However, Battle of Gods nearly broke a very basic rule of storytelling; in general you want to show the audience something, rather than tell them about it.  Telling your audience that someone is powerful or wise or intelligent without actually showing this trait in action leads to distrust in your viewers.  You can get an Informed Ability (be warned if you click that link; I am not responsible for any time wasted on TV Tropes).  By showing these traits in action the author allows their readers to come to a conclusion about the character on their own, justifying the claim that the character is a master hacker, or the best composer, or whatever.  There aren’t many things worse than a character that is said to be one thing but actually acts entirely differently.  The film does a good job of telling us that Beerus is feared.  All of the Kais, Vegeta and his father, and even Shenron lose control of their bowels at the mere mention of him.  But we don’t get to see how powerful he is until he arrives on King Kai’s planet and spars with Goku, who immediately powers up to SSJ3, fails to even touch Beerus (never mind hurt him), and gets knocked unconscious with two light taps from Beerus.  Goku, the most powerful good guy in the series and our main protagonist, looks like Yamcha compared to Beerus.  I audibly cried out “holy shit” when Goku went down.  That is powerful.

Yup, we're doomed.
Yup, we’re doomed.

Beerus never gets a scratch on him during the entire film.  Though Goku (and Vegeta) both get their chance to shine and get a number of decent hits in Beerus never actually gets hurt.  Even after Goku ascends to godhood, absorbs its power, and unleashes a Super Saiyan-powered Kamemahema the God of Destruction is able to shrug the blast off.  With zero visual damage to his body.  Despite Beerus’ shocked cry of fear when the Wave is released.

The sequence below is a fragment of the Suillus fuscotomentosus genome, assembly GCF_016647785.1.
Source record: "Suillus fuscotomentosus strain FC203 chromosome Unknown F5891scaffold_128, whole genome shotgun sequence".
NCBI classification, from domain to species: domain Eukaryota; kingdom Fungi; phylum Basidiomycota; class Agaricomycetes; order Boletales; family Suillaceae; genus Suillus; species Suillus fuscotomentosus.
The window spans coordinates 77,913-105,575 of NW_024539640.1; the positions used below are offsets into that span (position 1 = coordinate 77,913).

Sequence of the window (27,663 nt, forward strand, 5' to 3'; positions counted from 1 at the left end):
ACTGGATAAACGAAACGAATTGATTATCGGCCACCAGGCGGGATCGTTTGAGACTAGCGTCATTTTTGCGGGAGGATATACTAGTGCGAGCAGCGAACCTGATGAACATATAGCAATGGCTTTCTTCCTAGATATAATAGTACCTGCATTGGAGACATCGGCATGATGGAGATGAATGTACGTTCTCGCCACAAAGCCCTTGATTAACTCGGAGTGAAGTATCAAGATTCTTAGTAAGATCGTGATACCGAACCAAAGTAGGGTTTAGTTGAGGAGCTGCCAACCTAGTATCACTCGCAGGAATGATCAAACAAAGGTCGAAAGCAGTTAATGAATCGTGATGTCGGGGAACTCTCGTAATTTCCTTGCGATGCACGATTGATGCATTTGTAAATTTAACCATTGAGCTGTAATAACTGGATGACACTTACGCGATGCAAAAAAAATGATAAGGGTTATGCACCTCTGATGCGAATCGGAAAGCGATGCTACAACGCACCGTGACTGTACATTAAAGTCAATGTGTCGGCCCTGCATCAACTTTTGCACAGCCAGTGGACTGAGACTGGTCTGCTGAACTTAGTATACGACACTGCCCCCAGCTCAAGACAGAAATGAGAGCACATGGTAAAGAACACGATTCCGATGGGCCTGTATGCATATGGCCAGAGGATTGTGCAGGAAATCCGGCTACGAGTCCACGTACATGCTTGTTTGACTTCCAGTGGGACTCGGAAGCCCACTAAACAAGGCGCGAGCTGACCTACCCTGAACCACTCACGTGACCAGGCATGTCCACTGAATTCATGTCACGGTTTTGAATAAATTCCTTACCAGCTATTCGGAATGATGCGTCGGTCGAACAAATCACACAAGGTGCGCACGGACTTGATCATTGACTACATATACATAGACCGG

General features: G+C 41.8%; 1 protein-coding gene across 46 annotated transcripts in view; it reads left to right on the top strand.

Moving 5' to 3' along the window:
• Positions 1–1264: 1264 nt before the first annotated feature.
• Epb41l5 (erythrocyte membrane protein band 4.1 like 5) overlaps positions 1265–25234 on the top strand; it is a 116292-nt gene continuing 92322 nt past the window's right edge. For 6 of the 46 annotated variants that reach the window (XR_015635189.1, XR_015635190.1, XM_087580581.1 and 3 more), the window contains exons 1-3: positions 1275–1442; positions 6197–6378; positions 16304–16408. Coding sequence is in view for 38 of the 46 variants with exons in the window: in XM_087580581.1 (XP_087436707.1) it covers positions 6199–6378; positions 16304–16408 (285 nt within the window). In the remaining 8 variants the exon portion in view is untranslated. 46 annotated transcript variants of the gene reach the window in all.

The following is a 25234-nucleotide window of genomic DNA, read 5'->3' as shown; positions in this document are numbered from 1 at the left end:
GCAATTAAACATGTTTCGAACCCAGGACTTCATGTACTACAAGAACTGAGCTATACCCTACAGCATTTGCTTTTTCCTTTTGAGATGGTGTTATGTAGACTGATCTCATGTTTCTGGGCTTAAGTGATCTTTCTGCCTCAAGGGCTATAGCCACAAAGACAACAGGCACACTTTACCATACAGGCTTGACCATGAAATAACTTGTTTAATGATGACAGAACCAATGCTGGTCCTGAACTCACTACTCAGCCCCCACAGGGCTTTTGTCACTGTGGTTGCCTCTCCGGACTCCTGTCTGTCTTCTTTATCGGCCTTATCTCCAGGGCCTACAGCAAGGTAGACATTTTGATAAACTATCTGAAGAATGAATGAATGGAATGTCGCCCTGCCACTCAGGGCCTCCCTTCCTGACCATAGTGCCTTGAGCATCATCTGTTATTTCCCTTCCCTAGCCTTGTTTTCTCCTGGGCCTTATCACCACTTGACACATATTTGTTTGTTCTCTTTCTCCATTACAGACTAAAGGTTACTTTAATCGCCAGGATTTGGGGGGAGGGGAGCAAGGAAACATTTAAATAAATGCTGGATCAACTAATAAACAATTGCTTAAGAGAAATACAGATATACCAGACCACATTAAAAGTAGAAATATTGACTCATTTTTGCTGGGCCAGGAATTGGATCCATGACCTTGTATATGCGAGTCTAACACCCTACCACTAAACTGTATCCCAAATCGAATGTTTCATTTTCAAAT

And what is truly shocking is Whis’ line at the end of the film.  After everything that has transpired, including the knowledge that Whis is actually stronger than Beerus, we find out that Goku had almost forced Beerus to use 70% of his power.  Even if Beerus was using 69% of his strength, that means Goku had literally no chance against him even as a Super Saiyan God.  I believe Akira Toriyama has stated that if Goku is a 6, Beerus is a 10.  And Whis, by the way, is a 15.  We’ve seen plenty of powerups over the course of the series, each new enemy being stronger than the last.  But Beerus and Whis may very well represent the pinnacle of the series.  They are so far beyond the protagonists that all you can do is hope they stay on your side.  Remember, GT is considered a side story and no longer fits into the canon of the series, so beings like Omega Shenron, SSJ4 Gogeta, or Goku after fusing with the dragon balls are not longer the strongest beings we’ve seen.  Not technically (though I would love to see a hypothetical battle between SSJ4 Gogeta and Beerus).

Of course, Beerus and Whis being the pinnacle may prove to be false as well.  Beerus states in the film that he is the God of Destruction in their universe, and the strongest there, but there are twelve universes in total.  And there are even stronger beings residing in some of those universes.  Based on this knowledge, Whis appears to be an extra-dimensional being himself.  We may very well get to see a new film showcasing some of these other beings, so powerful that I don’t know how to justify Goku or the others successfully battling them.  Indeed, it almost seems like the series is drawing a wall for itself, and I fear what it will do in order to get over that wall.

Despite those fears Battle of Gods is a great addition to the series, and definitely worth a viewing for any Dragon Ball fan.